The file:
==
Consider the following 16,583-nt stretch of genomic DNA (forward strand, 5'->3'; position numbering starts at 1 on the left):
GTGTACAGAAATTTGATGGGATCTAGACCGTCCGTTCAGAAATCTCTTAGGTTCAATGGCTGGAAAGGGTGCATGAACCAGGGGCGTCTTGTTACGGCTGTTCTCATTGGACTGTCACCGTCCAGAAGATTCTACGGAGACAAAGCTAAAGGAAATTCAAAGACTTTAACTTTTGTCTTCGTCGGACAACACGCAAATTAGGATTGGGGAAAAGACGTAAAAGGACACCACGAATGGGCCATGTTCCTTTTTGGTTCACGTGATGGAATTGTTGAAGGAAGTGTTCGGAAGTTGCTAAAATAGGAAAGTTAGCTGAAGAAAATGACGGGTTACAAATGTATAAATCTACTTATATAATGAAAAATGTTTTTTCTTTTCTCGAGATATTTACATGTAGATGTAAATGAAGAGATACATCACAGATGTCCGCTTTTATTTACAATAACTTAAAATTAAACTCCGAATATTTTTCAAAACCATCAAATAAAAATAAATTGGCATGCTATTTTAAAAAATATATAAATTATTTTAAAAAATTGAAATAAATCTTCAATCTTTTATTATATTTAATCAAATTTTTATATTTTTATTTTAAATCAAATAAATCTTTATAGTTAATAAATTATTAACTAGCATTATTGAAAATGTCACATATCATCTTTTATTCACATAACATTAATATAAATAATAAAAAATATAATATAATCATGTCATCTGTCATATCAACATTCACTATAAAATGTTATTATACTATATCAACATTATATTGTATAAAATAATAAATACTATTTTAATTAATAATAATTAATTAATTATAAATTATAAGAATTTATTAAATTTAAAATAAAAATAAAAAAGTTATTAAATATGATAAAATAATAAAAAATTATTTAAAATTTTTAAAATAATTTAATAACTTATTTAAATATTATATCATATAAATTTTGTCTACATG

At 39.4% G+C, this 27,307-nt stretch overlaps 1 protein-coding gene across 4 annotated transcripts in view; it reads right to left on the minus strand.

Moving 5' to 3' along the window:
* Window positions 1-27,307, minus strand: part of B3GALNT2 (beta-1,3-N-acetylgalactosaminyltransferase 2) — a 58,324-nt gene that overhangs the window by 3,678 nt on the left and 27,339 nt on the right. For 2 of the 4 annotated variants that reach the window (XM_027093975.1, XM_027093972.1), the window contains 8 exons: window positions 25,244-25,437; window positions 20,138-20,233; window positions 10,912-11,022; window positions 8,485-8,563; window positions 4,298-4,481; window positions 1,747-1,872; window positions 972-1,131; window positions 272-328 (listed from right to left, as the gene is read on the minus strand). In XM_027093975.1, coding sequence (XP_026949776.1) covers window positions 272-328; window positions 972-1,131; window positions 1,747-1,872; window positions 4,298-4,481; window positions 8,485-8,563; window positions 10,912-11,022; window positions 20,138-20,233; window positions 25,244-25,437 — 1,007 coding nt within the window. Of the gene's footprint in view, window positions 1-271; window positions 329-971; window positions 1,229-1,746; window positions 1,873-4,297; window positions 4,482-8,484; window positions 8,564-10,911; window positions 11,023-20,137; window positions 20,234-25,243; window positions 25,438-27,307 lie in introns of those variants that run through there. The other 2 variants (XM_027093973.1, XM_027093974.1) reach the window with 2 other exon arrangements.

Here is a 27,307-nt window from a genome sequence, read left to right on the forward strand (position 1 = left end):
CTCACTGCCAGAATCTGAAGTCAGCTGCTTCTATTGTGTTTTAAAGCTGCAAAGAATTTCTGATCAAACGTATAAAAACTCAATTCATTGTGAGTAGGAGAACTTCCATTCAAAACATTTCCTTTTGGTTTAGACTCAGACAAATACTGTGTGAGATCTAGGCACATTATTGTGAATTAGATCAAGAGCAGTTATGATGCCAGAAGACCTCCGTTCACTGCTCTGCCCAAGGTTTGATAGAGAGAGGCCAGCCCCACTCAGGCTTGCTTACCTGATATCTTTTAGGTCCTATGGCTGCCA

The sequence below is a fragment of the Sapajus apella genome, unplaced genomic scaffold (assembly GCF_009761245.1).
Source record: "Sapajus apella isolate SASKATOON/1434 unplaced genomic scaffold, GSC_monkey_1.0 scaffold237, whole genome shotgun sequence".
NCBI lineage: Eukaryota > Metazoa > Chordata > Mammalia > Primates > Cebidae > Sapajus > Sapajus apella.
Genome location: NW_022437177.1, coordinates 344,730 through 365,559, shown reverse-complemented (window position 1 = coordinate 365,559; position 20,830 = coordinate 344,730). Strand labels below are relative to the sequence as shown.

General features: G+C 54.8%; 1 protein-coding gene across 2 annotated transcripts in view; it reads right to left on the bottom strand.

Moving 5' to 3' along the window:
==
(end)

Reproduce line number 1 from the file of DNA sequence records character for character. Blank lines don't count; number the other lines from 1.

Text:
Consider the following 16,583-nt stretch of genomic DNA (forward strand, 5'->3'; position numbering starts at 1 on the left):